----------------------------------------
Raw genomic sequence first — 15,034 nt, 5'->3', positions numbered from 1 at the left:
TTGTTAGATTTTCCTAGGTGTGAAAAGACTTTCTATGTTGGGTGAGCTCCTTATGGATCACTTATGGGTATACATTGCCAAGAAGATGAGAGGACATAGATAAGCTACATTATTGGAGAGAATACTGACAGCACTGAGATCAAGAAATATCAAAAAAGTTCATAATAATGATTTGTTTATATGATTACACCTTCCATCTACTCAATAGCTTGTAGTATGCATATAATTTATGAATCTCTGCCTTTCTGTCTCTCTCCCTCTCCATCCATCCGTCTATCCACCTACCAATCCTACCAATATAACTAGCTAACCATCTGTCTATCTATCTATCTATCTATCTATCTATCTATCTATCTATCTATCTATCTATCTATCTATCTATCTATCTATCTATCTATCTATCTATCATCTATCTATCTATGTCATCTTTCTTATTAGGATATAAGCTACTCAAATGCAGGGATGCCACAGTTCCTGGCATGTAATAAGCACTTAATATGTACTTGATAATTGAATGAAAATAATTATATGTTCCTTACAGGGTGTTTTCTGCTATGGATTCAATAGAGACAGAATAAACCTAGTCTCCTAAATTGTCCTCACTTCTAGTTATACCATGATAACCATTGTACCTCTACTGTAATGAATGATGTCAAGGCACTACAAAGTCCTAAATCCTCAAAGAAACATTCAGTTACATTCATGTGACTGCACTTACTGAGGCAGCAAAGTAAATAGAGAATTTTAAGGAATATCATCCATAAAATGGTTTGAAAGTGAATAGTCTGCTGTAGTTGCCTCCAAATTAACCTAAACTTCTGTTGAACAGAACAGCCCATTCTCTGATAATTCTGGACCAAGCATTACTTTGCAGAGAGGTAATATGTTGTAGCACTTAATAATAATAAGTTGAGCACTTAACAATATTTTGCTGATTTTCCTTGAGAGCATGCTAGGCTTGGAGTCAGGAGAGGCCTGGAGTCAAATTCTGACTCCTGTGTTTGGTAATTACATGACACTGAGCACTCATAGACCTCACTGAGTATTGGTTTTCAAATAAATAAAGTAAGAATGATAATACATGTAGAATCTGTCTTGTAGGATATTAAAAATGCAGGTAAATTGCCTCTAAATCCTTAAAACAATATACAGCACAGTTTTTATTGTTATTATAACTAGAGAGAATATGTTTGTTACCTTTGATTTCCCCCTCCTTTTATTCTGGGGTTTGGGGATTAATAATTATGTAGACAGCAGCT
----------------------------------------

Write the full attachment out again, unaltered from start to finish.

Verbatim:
Raw genomic sequence first — 15,034 nt, 5'->3', positions numbered from 1 at the left:
TTGTTAGATTTTCCTAGGTGTGAAAAGACTTTCTATGTTGGGTGAGCTCCTTATGGATCACTTATGGGTATACATTGCCAAGAAGATGAGAGGACATAGATAAGCTACATTATTGGAGAGAATACTGACAGCACTGAGATCAAGAAATATCAAAAAAGTTCATAATAATGATTTGTTTATATGATTACACCTTCCATCTACTCAATAGCTTGTAGTATGCATATAATTTATGAATCTCTGCCTTTCTGTCTCTCTCCCTCTCCATCCATCCGTCTATCCACCTACCAATCCTACCAATATAACTAGCTAACCATCTGTCTATCTATCTATCTATCTATCTATCTATCTATCTATCTATCTATCTATCTATCTATCTATCTATCTATCTATCTATCTATCTATCTATCATCTATCTATCTATGTCATCTTTCTTATTAGGATATAAGCTACTCAAATGCAGGGATGCCACAGTTCCTGGCATGTAATAAGCACTTAATATGTACTTGATAATTGAATGAAAATAATTATATGTTCCTTACAGGGTGTTTTCTGCTATGGATTCAATAGAGACAGAATAAACCTAGTCTCCTAAATTGTCCTCACTTCTAGTTATACCATGATAACCATTGTACCTCTACTGTAATGAATGATGTCAAGGCACTACAAAGTCCTAAATCCTCAAAGAAACATTCAGTTACATTCATGTGACTGCACTTACTGAGGCAGCAAAGTAAATAGAGAATTTTAAGGAATATCATCCATAAAATGGTTTGAAAGTGAATAGTCTGCTGTAGTTGCCTCCAAATTAACCTAAACTTCTGTTGAACAGAACAGCCCATTCTCTGATAATTCTGGACCAAGCATTACTTTGCAGAGAGGTAATATGTTGTAGCACTTAATAATAATAAGTTGAGCACTTAACAATATTTTGCTGATTTTCCTTGAGAGCATGCTAGGCTTGGAGTCAGGAGAGGCCTGGAGTCAAATTCTGACTCCTGTGTTTGGTAATTACATGACACTGAGCACTCATAGACCTCACTGAGTATTGGTTTTCAAATAAATAAAGTAAGAATGATAATACATGTAGAATCTGTCTTGTAGGATATTAAAAATGCAGGTAAATTGCCTCTAAATCCTTAAAACAATATACAGCACAGTTTTTATTGTTATTATAACTAGAGAGAATATGTTTGTTACCTTTGATTTCCCCCTCCTTTTATTCTGGGGTTTGGGGATTAATAATTATGTAGACAGCAGCT